Indiana Medical Malpractice Insurance Rates Threatened by Courts
side note: Since 1975, capping non-economic (pain and suffering) damages in medical malpractice lawsuits has been considered the Gold Standard of effective tort reforms. There is gobs of data supporting the conclusion that state’s with non-economic damage caps have considerably lower medical malpractice insurance premiums than states of a comparable size and demographic that do not have non-economic damage caps. If the Indiana cap on non-economic damages is ruled unconstitutional by its court system, expect rates to rise for doctors practicing in the Hoosier state.
A ruling from the Indiana Court of Appeals will allow a Hancock County widower to challenge the constitutionality of the state’s medical malpractice law.
Timothy Plank’s wife Debbie died after he said doctors waited too long to perform intestinal surgery.
“It’s been a living hell to have to go through this all the time,” Plank said. “There were several different mess-ups throughout the chain of events.”
In 2009, a jury awarded Plank $8.5 million, $7.25 million more than the state’s cap on malpractice damages allows, RTV6’s Joanna Massee reported.
Plank’s wife died at Community North hospital. Lynda de Widt, Community North spokeswoman, said officials are still evaluating Plank’s claims.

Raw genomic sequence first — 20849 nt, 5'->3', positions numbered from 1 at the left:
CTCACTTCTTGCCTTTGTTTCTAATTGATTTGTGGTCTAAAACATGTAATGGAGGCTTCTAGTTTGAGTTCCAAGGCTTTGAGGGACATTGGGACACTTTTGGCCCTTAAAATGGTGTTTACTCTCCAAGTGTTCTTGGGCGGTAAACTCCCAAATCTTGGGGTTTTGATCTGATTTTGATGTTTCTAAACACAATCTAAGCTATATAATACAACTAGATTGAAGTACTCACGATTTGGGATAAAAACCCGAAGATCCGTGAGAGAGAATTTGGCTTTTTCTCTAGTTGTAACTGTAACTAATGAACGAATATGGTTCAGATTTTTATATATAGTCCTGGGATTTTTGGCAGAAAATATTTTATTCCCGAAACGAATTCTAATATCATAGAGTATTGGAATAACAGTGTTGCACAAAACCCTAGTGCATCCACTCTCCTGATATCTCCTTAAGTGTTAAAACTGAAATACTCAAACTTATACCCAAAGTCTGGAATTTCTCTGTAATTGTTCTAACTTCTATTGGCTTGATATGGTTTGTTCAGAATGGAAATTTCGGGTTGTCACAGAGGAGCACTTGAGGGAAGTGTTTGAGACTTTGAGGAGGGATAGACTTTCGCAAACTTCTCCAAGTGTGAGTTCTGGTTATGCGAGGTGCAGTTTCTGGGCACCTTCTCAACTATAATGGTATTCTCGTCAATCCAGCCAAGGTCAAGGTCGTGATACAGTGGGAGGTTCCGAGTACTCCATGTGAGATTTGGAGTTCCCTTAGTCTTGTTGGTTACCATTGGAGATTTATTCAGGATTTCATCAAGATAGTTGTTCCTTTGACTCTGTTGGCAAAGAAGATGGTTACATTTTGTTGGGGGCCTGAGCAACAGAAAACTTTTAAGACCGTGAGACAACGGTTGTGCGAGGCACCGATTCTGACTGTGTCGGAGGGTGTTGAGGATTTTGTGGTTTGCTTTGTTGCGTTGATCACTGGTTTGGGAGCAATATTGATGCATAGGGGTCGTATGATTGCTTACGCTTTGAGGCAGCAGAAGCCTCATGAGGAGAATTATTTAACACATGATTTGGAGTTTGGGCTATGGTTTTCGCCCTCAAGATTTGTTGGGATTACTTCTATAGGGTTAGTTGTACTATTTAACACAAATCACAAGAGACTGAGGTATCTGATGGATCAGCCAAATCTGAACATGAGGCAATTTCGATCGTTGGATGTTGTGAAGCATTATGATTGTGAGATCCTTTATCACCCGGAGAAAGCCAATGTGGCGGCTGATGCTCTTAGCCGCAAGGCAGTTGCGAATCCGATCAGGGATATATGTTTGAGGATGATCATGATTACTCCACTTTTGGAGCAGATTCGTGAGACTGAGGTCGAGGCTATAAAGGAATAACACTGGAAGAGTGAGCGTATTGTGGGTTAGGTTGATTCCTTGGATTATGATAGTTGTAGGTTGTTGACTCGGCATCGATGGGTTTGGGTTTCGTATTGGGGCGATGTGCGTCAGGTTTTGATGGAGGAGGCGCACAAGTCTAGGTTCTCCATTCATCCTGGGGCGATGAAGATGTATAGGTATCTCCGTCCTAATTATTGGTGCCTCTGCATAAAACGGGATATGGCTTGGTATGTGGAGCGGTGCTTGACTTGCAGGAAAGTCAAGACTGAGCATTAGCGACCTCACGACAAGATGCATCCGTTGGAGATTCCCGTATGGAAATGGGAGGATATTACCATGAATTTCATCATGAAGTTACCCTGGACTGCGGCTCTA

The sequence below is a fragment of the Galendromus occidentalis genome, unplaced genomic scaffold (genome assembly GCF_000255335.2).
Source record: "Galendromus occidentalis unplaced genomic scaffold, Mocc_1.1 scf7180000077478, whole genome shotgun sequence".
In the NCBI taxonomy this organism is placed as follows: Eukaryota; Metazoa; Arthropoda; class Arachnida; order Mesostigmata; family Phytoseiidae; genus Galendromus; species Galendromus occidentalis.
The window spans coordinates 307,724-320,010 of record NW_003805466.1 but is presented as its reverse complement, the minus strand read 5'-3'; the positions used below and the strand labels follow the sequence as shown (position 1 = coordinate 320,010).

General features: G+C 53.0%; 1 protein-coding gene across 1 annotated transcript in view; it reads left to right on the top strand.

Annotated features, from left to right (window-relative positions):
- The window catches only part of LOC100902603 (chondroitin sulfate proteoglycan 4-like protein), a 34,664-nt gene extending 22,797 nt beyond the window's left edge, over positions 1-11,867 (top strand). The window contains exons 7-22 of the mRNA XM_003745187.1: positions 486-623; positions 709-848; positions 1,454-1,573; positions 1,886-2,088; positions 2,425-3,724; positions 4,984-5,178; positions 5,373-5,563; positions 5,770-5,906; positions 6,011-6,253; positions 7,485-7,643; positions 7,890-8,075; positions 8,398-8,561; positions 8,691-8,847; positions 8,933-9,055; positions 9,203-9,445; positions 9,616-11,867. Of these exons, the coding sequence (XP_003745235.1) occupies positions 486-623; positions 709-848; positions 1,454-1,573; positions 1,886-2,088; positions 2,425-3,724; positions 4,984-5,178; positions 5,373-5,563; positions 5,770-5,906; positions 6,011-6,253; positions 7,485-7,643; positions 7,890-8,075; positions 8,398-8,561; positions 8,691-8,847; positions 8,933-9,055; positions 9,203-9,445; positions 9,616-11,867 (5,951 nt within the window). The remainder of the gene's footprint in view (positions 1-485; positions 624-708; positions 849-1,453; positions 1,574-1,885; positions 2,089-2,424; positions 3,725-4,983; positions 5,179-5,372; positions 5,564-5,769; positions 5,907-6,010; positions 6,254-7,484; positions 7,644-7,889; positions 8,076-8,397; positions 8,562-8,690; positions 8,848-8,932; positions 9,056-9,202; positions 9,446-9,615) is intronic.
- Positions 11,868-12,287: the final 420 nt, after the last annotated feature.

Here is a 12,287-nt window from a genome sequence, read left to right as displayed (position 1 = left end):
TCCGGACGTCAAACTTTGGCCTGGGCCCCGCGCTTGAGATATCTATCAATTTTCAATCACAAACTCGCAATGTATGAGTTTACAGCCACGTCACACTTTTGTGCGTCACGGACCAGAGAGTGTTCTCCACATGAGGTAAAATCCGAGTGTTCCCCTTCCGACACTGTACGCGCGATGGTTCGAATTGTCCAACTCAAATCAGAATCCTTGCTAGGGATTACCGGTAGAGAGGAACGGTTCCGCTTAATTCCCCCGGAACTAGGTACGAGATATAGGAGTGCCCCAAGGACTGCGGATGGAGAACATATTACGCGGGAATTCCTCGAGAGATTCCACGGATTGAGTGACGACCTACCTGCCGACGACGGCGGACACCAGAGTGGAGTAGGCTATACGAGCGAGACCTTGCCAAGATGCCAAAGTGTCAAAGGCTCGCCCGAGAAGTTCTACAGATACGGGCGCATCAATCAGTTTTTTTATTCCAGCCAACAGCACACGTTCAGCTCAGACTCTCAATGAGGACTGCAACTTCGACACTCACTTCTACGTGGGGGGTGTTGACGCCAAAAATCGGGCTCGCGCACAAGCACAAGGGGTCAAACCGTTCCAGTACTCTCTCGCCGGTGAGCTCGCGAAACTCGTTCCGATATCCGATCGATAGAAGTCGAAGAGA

“On Oct. 25, 2011, the Indiana Court of Appeals issued a preliminary opinion in the Plank matter. Mr. Plank is attempting to challenge the constitutionality of Indiana’s cap on damages in medical malpractice cases. Without addressing the merits of Mr. Plank’s arguments, the Court found he was entitled to an evidentiary hearing regarding the constitutionality of the state’s malpractice cap. We are still evaluating the Court’s ruling and are beginning our preparation for the evidentiary hearing. After this evidentiary hearing, we believe that the appropriate court will uphold the constitutionality of the medical malpractice cap, which has preserved the availability of health care services in Indiana and has served this state well over the last 35 years,” de Widt said.